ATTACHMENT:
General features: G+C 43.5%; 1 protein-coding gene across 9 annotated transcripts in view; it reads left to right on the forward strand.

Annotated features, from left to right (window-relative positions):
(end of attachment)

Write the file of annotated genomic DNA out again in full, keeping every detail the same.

General features: G+C 43.5%; 1 protein-coding gene across 9 annotated transcripts in view; it reads left to right on the forward strand.

Annotated features, from left to right (window-relative positions):